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TIBIAL SESAMOIDECTOMY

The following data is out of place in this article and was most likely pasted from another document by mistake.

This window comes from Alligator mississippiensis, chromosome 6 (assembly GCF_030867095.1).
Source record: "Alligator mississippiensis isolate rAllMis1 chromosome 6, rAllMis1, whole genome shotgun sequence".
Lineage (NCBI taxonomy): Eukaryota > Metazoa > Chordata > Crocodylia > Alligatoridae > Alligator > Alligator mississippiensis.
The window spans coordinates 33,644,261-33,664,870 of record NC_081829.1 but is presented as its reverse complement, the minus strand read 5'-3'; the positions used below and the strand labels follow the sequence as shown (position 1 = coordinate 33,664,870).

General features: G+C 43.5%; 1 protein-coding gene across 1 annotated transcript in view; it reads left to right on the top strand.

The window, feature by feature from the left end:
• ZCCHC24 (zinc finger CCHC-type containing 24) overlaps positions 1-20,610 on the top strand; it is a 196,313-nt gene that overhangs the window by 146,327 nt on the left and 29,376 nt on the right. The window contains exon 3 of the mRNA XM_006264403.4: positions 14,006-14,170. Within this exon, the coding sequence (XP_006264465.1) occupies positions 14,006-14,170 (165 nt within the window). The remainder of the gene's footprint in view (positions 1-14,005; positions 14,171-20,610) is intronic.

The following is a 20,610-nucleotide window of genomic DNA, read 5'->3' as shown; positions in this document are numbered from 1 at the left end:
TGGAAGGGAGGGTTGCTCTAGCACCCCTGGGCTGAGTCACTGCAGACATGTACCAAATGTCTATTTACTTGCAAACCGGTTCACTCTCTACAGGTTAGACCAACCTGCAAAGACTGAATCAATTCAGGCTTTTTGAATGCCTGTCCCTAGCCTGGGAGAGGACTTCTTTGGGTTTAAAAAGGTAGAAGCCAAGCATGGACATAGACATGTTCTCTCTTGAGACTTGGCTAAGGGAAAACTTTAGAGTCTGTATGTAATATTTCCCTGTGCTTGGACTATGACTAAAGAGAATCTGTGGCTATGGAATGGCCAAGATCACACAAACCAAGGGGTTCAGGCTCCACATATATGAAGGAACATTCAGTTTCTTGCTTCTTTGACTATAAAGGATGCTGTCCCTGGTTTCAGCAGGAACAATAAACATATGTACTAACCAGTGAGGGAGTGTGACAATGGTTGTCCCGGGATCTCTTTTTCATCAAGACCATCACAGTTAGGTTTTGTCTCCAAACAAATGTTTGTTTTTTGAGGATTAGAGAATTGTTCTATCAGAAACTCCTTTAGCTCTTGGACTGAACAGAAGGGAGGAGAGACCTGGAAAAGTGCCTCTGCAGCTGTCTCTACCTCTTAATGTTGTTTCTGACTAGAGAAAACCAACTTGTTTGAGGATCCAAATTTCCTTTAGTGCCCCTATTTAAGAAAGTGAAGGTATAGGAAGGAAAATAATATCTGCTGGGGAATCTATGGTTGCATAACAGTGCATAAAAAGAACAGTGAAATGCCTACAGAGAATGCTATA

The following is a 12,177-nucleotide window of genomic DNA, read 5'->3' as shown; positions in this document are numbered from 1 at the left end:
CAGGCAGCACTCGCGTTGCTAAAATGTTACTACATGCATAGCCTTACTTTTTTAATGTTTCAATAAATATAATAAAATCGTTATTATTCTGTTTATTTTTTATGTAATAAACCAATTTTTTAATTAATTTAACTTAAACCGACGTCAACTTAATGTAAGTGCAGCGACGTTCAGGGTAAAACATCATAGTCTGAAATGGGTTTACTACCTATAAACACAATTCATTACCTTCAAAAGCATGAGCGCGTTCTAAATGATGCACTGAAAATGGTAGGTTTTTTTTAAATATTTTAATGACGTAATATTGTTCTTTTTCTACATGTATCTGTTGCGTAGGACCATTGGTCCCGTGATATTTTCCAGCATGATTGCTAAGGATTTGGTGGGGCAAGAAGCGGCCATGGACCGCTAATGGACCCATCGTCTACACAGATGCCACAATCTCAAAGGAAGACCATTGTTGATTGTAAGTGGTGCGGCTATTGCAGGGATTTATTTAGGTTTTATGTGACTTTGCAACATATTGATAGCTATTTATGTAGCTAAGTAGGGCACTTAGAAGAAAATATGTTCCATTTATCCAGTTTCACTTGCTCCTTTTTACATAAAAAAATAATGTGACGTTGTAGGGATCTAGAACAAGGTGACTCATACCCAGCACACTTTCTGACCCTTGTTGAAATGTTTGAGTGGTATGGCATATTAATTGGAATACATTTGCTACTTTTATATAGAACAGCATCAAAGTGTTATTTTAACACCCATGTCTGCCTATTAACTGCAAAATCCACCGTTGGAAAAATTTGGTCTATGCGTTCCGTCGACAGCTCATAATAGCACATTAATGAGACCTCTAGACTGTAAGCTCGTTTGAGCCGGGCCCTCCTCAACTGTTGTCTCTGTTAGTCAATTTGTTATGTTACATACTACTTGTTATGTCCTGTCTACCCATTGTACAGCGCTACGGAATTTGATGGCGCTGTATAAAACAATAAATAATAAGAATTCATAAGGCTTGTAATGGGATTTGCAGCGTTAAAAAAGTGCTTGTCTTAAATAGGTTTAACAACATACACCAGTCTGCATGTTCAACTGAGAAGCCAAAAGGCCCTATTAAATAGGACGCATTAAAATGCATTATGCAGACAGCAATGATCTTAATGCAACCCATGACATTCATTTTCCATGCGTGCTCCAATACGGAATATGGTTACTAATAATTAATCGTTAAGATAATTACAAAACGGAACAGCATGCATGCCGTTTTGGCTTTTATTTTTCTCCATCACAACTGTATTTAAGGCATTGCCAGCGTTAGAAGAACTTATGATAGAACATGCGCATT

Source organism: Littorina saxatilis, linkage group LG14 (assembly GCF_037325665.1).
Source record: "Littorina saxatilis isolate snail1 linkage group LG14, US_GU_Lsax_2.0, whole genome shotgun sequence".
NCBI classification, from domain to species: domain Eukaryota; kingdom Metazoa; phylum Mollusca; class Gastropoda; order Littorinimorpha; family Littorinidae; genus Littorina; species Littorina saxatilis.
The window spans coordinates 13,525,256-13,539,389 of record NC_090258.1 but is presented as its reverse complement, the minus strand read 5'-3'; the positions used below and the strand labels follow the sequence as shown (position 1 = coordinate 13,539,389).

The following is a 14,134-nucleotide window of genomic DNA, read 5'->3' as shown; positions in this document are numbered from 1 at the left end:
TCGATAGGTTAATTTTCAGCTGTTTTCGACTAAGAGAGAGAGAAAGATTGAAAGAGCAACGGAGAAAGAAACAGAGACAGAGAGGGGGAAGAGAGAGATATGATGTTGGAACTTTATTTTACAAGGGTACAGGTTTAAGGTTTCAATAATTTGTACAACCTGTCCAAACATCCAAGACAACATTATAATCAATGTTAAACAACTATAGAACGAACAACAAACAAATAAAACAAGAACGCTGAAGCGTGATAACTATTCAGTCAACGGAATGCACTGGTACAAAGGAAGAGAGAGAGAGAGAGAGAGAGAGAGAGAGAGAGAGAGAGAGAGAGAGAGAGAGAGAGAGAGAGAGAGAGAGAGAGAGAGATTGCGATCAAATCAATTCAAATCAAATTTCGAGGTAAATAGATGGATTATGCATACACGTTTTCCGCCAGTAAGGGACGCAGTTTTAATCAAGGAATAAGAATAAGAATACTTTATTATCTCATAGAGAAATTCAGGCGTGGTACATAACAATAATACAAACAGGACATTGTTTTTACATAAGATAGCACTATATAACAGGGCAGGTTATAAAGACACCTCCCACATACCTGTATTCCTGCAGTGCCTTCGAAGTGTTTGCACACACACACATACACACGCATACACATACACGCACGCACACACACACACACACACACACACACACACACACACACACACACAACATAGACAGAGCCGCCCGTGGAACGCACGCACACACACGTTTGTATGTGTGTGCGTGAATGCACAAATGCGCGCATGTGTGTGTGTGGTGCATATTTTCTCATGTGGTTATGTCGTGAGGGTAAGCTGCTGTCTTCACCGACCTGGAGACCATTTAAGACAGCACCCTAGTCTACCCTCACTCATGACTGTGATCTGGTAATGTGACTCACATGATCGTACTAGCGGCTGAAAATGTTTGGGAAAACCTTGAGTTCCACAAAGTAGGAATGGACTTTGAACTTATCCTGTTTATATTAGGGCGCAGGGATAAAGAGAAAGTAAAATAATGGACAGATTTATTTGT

When sesamoid disease is present, I am more inclined to perform a sesamoidectomy than to attempt other procedures, such as sesamoid shaving, bone grafting of the sesamoid, or removal of one pole of the sesamoid. Regardless of whether a tibial or a fibular sesamoidectomy is performed, it is essential to be aware of the mechanical changes that take place around the hallux. After tibial sesamoidectomy, the hallux tends to drift into slight hallux valgus with a weakness in push-off strength; even dorsiflexion contracture may occur. After fibularsesamoidectomy, hallux varus, as well as a weakness in push-off strength, may develop. Bone grafting of the sesamoid (e.g., in the setting of a chronic nonunion of the sesamoid) can work. Because of the morbidity associated with this particular procedure, with requirements for non–weight bearing and the potential for persistent nonunion after prolonged rehabilitation, however, sesamoidectomy is a more appealing procedure. The only …